Percent of Samples Exceeding the National Daily Maximum Bacterial Standard for 469 Beaches Reported 2008-2012
2012 Beachwater Quality Summary
Seven of the eight Great Lakes states use the BEACH Act single-sample standard to inform beach closing/advisory decisions. This standard is 235 cu/100 ml of E.coli. Michigan's single-sample standard is 300 cfu/100 ml of E. coli.
Four of the Great Lakes states use a geometric-mean standard based on at least five samples over a 30-day period to inform beach closing/advisory decisions. Michigan applies a geometric mean standard of 130 cfu/100 ml. Wisconsin, Minnesota, Pennsylvania also applies a geometric mean standard of 126 cfu/100 ml at high-priority beaches. In New York, local beach authorities decide whether to apply the geometric mean when making closing and advisory decisions. Illinois, Indiana, and Ohio do not apply the geometric-mean standard when making closing and advisory decisions.
If the Great Lakes St. Lawrence River region (including the U.S. and Canada) were its own country, it would be the fourth largest economy in the world. More than 1.5 million jobs in the U.S. are directly tied to the Great Lakes, with 200,000 jobs supported by recreation and tourism. Clearly, the damage inflicted on the Great Lakes has not only severe environmental and human health impacts, but wide-reaching economic effects as well. Closing all the breach sites on Lake Michigan alone could cost local economies as much as $2.7 billion.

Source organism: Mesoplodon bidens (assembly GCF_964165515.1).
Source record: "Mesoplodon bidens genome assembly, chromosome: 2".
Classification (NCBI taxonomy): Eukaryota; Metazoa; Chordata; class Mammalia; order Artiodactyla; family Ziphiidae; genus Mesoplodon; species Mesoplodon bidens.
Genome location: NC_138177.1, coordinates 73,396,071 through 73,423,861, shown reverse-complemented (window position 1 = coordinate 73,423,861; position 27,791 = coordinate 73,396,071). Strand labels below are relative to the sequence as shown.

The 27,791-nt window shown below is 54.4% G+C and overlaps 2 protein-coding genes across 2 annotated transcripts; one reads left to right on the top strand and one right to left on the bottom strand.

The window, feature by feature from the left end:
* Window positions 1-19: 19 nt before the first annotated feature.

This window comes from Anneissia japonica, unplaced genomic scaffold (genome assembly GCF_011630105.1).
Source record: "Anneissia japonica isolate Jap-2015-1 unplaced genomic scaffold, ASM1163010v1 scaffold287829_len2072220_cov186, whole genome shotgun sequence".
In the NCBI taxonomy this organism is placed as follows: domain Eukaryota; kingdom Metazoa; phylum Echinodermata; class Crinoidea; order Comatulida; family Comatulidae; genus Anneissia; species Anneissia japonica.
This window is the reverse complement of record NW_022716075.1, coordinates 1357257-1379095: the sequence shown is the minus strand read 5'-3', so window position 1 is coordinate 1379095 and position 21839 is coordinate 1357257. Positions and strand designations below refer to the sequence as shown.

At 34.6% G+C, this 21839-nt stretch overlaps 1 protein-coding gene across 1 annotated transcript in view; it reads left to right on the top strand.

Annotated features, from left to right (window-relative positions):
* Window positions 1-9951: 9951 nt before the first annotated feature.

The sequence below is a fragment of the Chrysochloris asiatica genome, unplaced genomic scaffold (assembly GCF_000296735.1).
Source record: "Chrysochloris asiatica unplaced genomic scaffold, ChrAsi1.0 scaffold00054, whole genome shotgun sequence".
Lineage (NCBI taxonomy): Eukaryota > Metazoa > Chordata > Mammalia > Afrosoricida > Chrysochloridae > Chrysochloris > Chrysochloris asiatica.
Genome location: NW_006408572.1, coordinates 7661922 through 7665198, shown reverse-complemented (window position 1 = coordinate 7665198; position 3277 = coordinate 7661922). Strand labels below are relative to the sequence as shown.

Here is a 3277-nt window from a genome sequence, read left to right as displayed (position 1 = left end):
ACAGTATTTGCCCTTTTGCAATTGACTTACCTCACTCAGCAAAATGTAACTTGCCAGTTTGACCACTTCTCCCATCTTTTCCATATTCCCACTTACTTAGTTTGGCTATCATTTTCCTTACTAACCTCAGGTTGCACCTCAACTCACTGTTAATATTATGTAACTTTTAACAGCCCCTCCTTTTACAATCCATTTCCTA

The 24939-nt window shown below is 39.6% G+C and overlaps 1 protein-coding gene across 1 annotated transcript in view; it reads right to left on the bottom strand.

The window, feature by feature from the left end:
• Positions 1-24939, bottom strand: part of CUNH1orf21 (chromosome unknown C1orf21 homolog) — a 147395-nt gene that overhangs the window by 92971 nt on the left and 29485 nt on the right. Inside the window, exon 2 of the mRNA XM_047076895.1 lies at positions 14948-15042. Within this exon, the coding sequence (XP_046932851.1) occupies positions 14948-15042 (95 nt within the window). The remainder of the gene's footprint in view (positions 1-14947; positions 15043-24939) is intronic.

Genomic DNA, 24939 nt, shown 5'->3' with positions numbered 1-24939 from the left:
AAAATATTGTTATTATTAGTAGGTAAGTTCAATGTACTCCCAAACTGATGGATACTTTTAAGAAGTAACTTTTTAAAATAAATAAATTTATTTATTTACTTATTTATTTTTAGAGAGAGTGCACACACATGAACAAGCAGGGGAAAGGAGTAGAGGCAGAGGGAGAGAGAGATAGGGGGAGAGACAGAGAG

In 2003, spending on boats and boating activities in the Great Lakes states totaled nearly $16 billion and directly supported 107,000 jobs. Yet increased evaporation due to an early spring and hot summer has lowered lake levels to a point where the recreational boating industry is starting to feel the impact of climate change. Low water levels make it difficult to move ships from deeper lake waters to shallow ports as well as shorten the boating season, impacting the livelihood of those who depend on Great Lakes recreation.
Low water also has serious implications for Great Lakes—St. Lawrence Seaway shipping, a $34 billion industry that impacts commodity and manufacturing costs as well as consumer prices. To cope with low water levels, ship owners are forced to lighten the loads on their boats, making each shipment less efficient and less profitable. In December and January, extreme drought reduced water levels on the Mississippi River and nearly halted the shipment of $7 billion worth of grain, coal, crude oil, and other products moving between the Great Lakes and the Gulf of Mexico.
The threats of failing infrastructure, algal blooms and climate change threaten more than regional and national economies—the Great Lakes are the source of 20 percent of the world's freshwater and the drinking water source for more than 30 million people in the U.S. alone.